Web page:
The monument includes a later medieval bridge known as Panters Bridge, crossing the River Bedalder 2.5m west of St Neot in south east Cornwall. The present bridge largely dates to the early 15th century but its western abutment incorporates an abutment from an earlier phase. Panters Bridge is a Listed Building Grade II*. Panters Bridge spans the River Bedalder, north east-south west, by two arches as the river flows through the dissected terrain south of Bodmin Moor. It lies at a point where a small tributary stream joins the river from the west, immediately upstream from the bridge. The arches are slightly pointed, each about 4.25m across and with double arch rings of slate, the inner slightly recessed from the outer. The arches spring from a relatively low level above the riverbed on both the pier and abutments, with the abutment walls carrying the bridge across both riverbanks for several metres. The pier separating the arches is about 2.5m wide with pointed cutwaters, the cutwater faces continued into the parapet as triangular refuges alongside the road at the highest point of the bridge. Elsewhere, the sides of the bridge rise above the carriageway as parapets about 0.3m wide and from 0.45m-0.9m high, continuing also above the abutments and reducing in height: the north western parapet, 22.4m long, terminates on the abutments at each end while that on the south east, 44.5m long, extends beyond them to flank the approaches to the bridge. Most of the masonry facing the arches, pier and abutments is of slatestone rubble, together with a small proportion of granite slabs. Variations in the size and thickness of slate rubble and amount of granite content in the wall fabric reveal some patches and areas of later rebuild, for example along the outer face of the south east parapet over the south western abutment and part of the adjacent south western arch. The parapets have iron-cramped granite coping slabs, varying considerably in length and thickness; most have a slight chamfer along each upper edge but some are flat-topped or rounded in section. The lowermost metre of the south western abutment's southern face incorporates the south east side of an earlier bridge abutment, visible as a wall of coursed large granite blocks now bonded into the face of the 15th century abutment but projecting up to 0.4m from it. The wall ends abruptly as a rough edge facing the river, from which it slopes south west, visible for 5.5m before fading into the rising bank with its wall-courses dipping more steeply than the slope of the later bridge parapet and carriageway. The bridge's carriageway narrows to 2.6m wide alongside the refuges above the pier. From there its width increases slightly to 3m over the abutment faces, then it flares along both approaches to the bridge, reaching 8m wide by the south western end of the south east parapet. The north east abutment and approach curve eastward, the carriageway enlarging to 6.7m wide but reduced again to 5m wide by the low wall of a small enclosure, largely beyond this scheduling, opposite the end of the south east parapet. Although on a minor road in the modern highway network, Panters Bridge is situated on the medieval main route linking the important market towns of Liskeard and Bodmin. The present bridge has a form and construction typical of the early 15th century, bearing close similarities to other bridges of that date elsewhere in south west England, including parts of another bridge, Treverbyn Bridge, 4.5km to the east along the same route and documented as being rebuilt in 1412-13: as here, that bridge also retains parts of its stone-built predecessor. Panters Bridge appears in the name of a nearby tin working site, the `Pontwysebrygge work' documented in 1514, this earlier form of the name also preserved as `Pontwise Bridge' in a document of 1613 reciting the Bounds of St Neot Parish. It has also been considered that the name may originate in the `Pontiesu' place-name included in a charter of 1241, though if so that would relate to a predecessor of the present bridge. The road carried by Panters Bridge lost its importance in the early 19th century when it was replaced by a new, more direct, turnpike road 2.75km to the south, passing through the Glynn Valley, the A38 trunk road in the modern network. By the mid-20th century, the bridge had become totally unsuited for the growing quantity and size of traffic even on such minor roads. Consequently in 1968 it was replaced by a new bridge, beyond this scheduling, which crosses the river about 15m downstream, leaving the medieval bridge used only by pedestrian and light traffic. The modern sign, its granite plinth, all modern fencing and railing, and the telegraph pole and its guys and fittings are excluded from the scheduling, although the ground beneath these features is included.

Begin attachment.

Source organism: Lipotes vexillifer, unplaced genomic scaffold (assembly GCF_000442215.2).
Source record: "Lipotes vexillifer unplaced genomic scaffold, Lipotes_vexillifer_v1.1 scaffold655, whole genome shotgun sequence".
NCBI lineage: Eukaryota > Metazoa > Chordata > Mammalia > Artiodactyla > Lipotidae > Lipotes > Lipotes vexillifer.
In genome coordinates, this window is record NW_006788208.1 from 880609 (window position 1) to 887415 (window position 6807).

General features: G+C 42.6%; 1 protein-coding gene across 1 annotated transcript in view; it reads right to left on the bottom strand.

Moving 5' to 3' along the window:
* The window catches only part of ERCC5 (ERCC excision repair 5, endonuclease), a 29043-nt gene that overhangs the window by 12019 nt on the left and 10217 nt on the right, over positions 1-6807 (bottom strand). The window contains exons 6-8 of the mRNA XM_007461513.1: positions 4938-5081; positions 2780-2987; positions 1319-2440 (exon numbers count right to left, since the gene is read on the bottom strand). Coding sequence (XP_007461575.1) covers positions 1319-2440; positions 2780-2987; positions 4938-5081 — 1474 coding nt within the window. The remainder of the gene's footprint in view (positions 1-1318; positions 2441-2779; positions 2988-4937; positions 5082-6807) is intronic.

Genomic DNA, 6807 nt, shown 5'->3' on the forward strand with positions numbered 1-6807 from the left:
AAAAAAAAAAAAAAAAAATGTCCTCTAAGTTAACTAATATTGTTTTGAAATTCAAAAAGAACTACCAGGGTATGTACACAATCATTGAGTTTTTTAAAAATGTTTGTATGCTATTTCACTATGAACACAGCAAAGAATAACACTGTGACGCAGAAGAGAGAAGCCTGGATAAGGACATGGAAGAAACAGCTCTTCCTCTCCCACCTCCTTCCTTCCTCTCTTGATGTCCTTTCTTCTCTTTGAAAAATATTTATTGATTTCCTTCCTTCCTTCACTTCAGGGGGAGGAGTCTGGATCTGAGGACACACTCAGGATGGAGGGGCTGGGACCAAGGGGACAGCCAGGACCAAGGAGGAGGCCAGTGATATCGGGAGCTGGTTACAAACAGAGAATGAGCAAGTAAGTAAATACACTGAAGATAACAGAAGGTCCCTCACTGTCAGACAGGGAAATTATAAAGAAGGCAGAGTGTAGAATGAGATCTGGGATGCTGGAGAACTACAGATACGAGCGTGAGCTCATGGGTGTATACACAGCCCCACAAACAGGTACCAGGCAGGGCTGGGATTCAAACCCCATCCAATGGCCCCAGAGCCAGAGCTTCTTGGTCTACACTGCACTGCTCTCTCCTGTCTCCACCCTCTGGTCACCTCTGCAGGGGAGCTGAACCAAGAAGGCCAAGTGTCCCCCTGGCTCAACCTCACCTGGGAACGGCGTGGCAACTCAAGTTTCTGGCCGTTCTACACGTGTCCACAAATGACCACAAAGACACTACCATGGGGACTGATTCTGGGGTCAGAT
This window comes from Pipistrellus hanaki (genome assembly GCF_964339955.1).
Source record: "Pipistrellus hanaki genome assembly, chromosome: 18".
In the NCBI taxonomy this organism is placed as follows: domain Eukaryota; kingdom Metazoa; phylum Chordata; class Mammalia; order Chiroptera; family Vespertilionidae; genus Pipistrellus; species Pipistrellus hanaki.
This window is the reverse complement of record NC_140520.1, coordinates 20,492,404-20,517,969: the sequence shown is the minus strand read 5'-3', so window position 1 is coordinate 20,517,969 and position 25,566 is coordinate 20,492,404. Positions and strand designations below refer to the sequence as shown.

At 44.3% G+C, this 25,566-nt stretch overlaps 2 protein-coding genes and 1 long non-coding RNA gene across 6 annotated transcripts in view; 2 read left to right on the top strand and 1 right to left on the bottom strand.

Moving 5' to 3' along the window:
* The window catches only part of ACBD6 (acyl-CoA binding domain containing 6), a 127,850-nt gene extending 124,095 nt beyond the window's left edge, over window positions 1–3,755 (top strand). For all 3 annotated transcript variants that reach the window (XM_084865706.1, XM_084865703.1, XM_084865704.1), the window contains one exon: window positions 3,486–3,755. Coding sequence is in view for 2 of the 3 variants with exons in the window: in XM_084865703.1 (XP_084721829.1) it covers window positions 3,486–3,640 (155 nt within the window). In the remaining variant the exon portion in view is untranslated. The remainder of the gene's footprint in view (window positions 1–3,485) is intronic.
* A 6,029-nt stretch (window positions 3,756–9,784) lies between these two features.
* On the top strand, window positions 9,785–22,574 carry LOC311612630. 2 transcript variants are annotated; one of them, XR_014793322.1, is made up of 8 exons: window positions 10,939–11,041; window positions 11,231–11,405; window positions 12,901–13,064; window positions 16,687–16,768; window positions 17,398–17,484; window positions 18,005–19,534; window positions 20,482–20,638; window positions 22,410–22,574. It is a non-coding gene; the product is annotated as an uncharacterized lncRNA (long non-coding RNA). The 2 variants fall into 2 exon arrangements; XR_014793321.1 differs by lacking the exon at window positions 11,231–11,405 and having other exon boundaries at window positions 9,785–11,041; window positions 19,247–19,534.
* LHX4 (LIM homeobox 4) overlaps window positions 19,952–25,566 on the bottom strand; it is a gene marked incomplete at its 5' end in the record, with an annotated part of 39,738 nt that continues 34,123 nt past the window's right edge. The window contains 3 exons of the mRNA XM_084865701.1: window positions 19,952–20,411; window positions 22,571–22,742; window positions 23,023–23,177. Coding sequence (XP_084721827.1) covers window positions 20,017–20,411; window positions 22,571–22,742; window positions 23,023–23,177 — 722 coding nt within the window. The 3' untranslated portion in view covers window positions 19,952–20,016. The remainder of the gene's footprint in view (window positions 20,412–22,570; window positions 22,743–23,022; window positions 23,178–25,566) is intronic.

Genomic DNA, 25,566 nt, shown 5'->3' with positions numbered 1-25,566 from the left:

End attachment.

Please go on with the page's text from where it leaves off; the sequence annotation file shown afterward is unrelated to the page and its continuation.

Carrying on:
MAP EXTRACT The site of the monument is shown on the attached map extract.

Selected Sources

Books and journals
Henderson, C, Coates, H, Old Cornish Bridges and Streams, (1928)
Henderson, C, Coates, H, Old Cornish Bridges and Streams, (1928)
Austin, D, Gerrard, G A M, Greeves, T A P, 'Cornish Archaeology' in Tin And Agriculture Landscape Archaeology In St Neot Parish, , Vol. 28, (1989), 5-251
Austin, D, Gerrard, G A M, Greeves, T A P, 'Cornish Archaeology' in Tin And Agriculture Landscape Archaeology In St Neot Parish, , Vol. 28, (1989), 5-251
Austin, D, Gerrard, G A M, Greeves, T A P, 'Cornish Archaeology' in Tin And Agriculture Landscape Archaeology In St Neot Parish, , Vol. 28, (1989), 5-251
Other
CAU, Cornwall SMR entry PRN 17181 Panters Bridge, (2000)
List Entry for SX 16 NE St Neot 9/144 Panter's Bridge, (2001)
List Entry for SX 16 NE St Neot 9/144 Panter's Bridge, (2001)
Ministry of Works, AM7 scheduling documentation for CO 64 Panter's Bridge, 1928,
Title: 1:10000 Ordnance Survey Map SX 16 NE Source Date: 1983 Author: Publisher: Surveyor:
Title: 1:10000 Ordnance Survey Map SX 26 NW Source Date: 1983 Author: Publisher: Surveyor:

National Grid Reference: SX 15896 68027

Map

Map
© Crown Copyright and database right 2017. All rights reserved. Ordnance Survey Licence number 100024900.
© British Crown and SeaZone Solutions Limited 2017. All rights reserved. Licence number 102006.006.
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The above map is for quick reference purposes only and may not be to scale. For a copy of the full scale map, please see the attached PDF - 1020894 .pdf

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End of official listing